How a New CPD Supt Gets Picked

On today’s show we discuss the new process for how a new superintendent (supt) for the Chicago Police Department gets selected. With the creation of the new Community Commission for Public Safety and Accountability the process is slightly different from the last time a new supt was selected.

In years past the Chicago Police Board would select 3 candidates for the job of supt and send that list to the mayor. Legally it seemed the mayor was forced to either selected his/her pick from that list or return the entire list to the Board for the to select a new slate of candidates. Historically mayors have just ignored the Board’s selections and hired their own choice for supt. It seems like Mayor Lightfoot did choose from the list provided but it has been reported that the Board knew that the Mayor had a person in mind so they made sure to put that candidate on their short list.

Now the selection process for a new supt is run by the Commission. There certainly seems like there Is potential for real change. However, some recent comments by the Commission’s interim President Anthony Driver Jr have me a little worried about the potential for real change. Driver Jr was recently quoted talking about how rank and file officers didn’t feel that former Superintendent David Brown had their backs. Driver Jr serving as a megaphone for alt right rhetoric that comes straight from the alt right leadership of the Fraternal Order of Police is very concerning. Driver Jr seems to think that they are going to find some one for the position of supt that cannot unite the alt right of the department, with the residents of Chicago concerned about police misconduct, and policymakers in to a united front to fight crime and violence in Chicago. Obviously this is folly. The fact that his is coming from the person leading the organization that is selecting the candidates to be the next supt is very, very concerning.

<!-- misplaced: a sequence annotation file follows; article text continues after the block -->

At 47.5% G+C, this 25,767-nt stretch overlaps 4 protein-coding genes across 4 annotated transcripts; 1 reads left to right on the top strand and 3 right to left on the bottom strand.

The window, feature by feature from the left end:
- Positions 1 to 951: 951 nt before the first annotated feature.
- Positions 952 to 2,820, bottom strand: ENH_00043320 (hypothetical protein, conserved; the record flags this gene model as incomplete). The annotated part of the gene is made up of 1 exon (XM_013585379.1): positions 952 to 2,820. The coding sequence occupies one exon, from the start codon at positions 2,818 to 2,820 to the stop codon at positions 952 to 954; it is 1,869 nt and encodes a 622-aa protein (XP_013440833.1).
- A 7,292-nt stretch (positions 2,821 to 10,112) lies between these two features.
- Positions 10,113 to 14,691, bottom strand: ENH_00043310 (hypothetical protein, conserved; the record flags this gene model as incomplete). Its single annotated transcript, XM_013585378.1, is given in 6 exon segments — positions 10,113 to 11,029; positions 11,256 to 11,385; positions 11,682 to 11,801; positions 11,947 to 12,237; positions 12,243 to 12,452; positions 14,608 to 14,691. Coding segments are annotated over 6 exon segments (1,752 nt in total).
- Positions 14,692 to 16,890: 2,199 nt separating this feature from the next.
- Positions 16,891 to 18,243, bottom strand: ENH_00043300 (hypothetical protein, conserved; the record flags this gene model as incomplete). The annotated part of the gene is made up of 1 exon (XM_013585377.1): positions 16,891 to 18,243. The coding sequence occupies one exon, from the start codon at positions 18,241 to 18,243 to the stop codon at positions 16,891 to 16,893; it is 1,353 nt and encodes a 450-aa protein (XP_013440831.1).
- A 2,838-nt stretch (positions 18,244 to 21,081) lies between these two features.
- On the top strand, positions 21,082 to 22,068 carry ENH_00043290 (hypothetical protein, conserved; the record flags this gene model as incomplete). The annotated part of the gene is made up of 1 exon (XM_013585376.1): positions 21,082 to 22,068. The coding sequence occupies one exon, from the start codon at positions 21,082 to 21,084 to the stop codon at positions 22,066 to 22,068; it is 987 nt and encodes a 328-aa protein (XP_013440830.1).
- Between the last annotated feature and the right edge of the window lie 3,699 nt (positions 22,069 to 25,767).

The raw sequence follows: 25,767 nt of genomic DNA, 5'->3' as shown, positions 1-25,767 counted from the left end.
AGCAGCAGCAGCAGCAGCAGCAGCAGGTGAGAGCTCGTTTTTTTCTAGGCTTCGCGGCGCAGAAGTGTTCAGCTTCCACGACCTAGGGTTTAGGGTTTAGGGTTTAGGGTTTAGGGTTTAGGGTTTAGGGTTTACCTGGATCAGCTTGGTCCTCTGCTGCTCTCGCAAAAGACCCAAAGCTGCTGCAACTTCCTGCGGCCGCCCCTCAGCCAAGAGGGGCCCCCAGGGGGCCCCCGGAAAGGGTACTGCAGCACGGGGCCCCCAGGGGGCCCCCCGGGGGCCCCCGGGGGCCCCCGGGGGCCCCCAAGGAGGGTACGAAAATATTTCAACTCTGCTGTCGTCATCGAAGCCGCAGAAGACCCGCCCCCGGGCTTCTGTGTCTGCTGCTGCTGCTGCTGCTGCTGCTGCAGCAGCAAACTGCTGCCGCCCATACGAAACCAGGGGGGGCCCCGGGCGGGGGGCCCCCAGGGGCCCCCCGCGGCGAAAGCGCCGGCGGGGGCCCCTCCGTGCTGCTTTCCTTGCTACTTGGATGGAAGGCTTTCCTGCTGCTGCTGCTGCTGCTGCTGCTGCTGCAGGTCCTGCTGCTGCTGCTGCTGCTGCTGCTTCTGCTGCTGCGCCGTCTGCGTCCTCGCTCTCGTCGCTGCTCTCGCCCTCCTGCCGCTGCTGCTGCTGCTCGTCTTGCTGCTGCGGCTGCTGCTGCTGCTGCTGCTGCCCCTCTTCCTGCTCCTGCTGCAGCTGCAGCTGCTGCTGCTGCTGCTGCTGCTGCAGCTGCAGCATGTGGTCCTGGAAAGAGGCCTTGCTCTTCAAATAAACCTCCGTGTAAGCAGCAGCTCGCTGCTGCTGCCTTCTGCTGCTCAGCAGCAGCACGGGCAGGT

Tracy has nearly two decades of experience researching and working within criminal justice systems. When Tracy began pursuing a career dedicate to system reform, he found that no single organization existed to promote evidence-based discussions among law enforcement agencies and the communities they serve. Recognizing that citizens in Chicago deserved the right to demand transparency in their criminal justice system, Siska established the Chicago Justice Project. He received his Master of Arts degree in Criminal Justice at the University of Illinois at Chicago.

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